On Being Sick in the Peace Corps-Africa-style!

Someone once told me that Peace Corps volunteers who serve in Africa are often known as the “snobs” of the Peace Corps world.  Someone who served in Romania might recount what it was like to have the flu during service, but heaven forbid if this person tells this story in front of RPCV-African country because surely they will then hear, “Yeah, that reminds me of when I got MALARIA…”  Commence eye-rolling, please.  But it’s kind of true.  Currently there is a Cholera epidemic in Cameroon, and there have recently been cases here in the West Region.  Wednesday night I woke up with projectile vomiting and…well…other things as well…that lasted well into Thursday night.  I thought for sure, “Yep, it’s the Cholera.  I’ve got the Cholera.  Please don’t let me die.”  But it wasn’t.  I went to the hospital for some tests just in case, but nope must have been a virus.  You know the kind of sickness that comes around about once a year that you normally think nothing of….   No, here in tropical Africa, everything is Cholera; everything is Typhoid; everything is Malaria.

But sometimes it is those things.  Several of my friends have had malaria (even the ones who take their prophylaxis religiously).  Often, if you are taking your prophylaxis you will find that while painful, and all around sucky, you will survive especially if you get to the med center and commence treatment in a timely manner.  Other things, not necessarily as dangerous, but still quite unique to my situation are: chiggars (nasty insect which burrows into your skin, often feet, and then lays an egg sack and continues to swell 90% of her original size.  This sucker itches.  She doesn’t suck the blood.  Oh no.  She releases a toxin that basically dissolves your skin which she then eats up.  You must cut open and squeeze her and all her millions of babies out.  I have had 3.)  Mango flies (These babies like to lay their eggs in your wet clothes hanging outside.  You then take your dry clothes and put them on.  Several days later you notice a worm wriggling around just under your skin.  You then faint.  Only way to avoid these is to let your clothes dry for 4 days without touching them, or iron.)  Intestinal worms.  (Yeah we all know these, and yep I had them.  Best to regularly de-worm yourself as often as you do the family pet.)  Driver ants.  (Horrible beasts!  These wandering nomads will eat anything in their way, including elephants.  They burrow into your skin and eat you inside out.  I have had numerous attacks of my house which I won by constantly having a bottle of Raid near by.  One encounter happened at night at my friend Julie’s house.  I went out to use her latrine and noticed a few ants.  A few minutes later while chatting in her kitchen, my right leg suddenly felt on fire.  My pants flew off as I ran around the house shaking and smacking my leg.  She was amused.)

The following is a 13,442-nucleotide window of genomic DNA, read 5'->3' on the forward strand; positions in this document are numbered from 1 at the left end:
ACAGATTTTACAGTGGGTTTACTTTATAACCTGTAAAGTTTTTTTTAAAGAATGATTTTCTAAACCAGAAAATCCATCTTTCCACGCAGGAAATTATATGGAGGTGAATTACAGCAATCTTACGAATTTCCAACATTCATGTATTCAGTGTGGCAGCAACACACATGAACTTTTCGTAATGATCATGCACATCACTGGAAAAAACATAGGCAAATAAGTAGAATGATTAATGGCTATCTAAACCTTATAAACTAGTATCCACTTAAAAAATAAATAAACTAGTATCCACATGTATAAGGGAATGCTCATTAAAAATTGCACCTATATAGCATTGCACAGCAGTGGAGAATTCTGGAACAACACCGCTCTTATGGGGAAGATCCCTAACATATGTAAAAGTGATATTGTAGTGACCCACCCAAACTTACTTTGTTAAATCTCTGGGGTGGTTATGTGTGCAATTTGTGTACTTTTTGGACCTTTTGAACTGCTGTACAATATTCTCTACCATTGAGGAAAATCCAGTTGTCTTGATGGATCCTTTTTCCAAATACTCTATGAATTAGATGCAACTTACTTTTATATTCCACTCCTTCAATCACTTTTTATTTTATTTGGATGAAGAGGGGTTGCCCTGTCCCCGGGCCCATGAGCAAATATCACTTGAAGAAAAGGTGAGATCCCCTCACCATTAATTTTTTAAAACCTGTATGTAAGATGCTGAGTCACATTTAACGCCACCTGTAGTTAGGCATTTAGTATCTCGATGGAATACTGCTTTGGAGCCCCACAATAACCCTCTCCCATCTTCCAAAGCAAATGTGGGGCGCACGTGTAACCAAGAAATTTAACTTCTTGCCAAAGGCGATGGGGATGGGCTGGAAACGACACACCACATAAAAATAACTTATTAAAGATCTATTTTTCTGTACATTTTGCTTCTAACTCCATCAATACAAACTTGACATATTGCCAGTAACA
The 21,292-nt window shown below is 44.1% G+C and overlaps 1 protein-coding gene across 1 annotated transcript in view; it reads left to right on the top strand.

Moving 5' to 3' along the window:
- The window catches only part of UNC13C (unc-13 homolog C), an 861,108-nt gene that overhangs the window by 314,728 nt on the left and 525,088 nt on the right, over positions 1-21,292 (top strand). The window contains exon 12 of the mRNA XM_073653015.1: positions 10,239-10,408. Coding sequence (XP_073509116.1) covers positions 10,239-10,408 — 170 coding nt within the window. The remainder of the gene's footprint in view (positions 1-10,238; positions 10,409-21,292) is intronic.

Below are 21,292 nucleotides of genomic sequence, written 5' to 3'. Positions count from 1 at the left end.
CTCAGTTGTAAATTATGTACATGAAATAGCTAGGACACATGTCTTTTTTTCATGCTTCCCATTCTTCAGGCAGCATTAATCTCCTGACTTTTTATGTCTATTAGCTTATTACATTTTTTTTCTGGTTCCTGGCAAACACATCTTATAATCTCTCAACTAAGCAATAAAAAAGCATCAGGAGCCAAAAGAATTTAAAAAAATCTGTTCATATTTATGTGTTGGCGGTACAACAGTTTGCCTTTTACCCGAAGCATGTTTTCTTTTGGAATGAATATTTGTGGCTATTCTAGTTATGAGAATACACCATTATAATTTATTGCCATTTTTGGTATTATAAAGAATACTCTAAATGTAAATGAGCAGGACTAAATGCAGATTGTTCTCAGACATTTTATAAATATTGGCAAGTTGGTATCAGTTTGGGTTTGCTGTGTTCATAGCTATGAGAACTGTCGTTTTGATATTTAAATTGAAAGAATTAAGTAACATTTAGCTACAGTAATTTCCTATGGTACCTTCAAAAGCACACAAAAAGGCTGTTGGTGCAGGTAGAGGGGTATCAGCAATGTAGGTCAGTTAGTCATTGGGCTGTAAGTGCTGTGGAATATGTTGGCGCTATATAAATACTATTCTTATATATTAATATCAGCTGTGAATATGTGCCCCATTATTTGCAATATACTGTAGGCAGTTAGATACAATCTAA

So there ya have it.  Some scary little buggars which will keep you up at night ;).  But all in all, it’s really not that bad in real life as it reads in print.  After all, just 12 hours ago I thought I had Cholera.  I just got back from a jog, and feel fantastic.  Let’s be vigilant, not dramatic.  😀

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One thought on “On Being Sick in the Peace Corps-Africa-style!

  1. Hi, just wondering if you resolved your health issues or if you are still suffering? I’m an RPCV who has had ongoing health issues due to my service and I and others are trying to collect data on this issue so we can lobby the Peace Corps for better post service medical care. See: http://www.abandonedbypeacecorps.org

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